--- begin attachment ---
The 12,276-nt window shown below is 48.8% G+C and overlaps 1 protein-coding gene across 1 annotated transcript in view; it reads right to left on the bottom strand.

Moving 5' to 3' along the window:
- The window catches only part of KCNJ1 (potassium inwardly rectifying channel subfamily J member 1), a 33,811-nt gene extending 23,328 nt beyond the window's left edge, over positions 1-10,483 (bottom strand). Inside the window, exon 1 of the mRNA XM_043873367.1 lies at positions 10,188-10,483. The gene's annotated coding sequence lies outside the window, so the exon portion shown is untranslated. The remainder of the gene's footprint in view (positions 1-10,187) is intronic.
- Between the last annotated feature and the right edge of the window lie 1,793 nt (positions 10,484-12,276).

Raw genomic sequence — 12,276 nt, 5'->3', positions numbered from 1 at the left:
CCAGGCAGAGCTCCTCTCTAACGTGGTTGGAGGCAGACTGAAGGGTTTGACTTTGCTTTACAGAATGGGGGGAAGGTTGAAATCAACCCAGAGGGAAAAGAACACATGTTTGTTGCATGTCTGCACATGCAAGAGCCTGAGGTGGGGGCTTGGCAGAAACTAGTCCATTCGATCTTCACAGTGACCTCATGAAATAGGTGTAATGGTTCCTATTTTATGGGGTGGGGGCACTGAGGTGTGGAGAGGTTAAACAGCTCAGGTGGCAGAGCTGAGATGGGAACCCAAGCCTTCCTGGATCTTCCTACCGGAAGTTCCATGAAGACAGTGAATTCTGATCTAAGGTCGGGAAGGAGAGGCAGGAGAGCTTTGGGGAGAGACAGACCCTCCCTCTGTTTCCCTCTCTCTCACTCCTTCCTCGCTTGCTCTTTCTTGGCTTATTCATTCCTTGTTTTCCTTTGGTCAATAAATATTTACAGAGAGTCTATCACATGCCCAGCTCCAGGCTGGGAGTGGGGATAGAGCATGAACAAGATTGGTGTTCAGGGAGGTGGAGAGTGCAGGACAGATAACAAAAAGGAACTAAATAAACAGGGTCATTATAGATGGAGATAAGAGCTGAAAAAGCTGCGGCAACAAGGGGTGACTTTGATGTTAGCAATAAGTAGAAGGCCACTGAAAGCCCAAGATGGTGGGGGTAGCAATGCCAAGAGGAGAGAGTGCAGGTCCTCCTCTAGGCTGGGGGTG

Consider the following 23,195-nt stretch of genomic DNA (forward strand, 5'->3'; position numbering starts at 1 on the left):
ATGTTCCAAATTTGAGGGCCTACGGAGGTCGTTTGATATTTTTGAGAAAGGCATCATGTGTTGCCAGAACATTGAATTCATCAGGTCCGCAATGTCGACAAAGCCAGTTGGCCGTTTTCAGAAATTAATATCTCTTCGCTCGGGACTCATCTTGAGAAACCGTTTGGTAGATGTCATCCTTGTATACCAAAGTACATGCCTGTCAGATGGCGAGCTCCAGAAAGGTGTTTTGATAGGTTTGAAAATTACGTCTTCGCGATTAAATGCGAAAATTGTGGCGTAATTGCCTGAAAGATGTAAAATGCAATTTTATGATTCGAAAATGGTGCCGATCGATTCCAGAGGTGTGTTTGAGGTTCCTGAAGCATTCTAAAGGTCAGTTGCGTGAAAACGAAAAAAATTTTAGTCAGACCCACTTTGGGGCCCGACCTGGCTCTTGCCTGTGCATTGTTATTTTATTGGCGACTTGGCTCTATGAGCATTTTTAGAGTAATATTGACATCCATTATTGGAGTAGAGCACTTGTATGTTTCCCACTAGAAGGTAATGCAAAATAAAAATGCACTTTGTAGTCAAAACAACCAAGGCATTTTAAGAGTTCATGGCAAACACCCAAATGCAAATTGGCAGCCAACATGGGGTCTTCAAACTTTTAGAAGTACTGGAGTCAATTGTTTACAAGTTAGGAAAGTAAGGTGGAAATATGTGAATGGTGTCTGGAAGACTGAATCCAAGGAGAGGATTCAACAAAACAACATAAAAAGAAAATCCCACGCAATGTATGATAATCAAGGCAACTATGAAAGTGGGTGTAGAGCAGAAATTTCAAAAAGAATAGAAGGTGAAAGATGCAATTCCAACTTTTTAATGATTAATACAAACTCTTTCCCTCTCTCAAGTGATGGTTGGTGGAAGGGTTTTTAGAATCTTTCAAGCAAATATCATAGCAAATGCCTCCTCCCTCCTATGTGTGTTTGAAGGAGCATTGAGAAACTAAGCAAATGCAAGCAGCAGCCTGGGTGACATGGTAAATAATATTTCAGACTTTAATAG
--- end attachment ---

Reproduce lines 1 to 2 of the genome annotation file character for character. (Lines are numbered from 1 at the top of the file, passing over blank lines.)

The 12,276-nt window shown below is 48.8% G+C and overlaps 1 protein-coding gene across 1 annotated transcript in view; it reads right to left on the bottom strand.

Moving 5' to 3' along the window: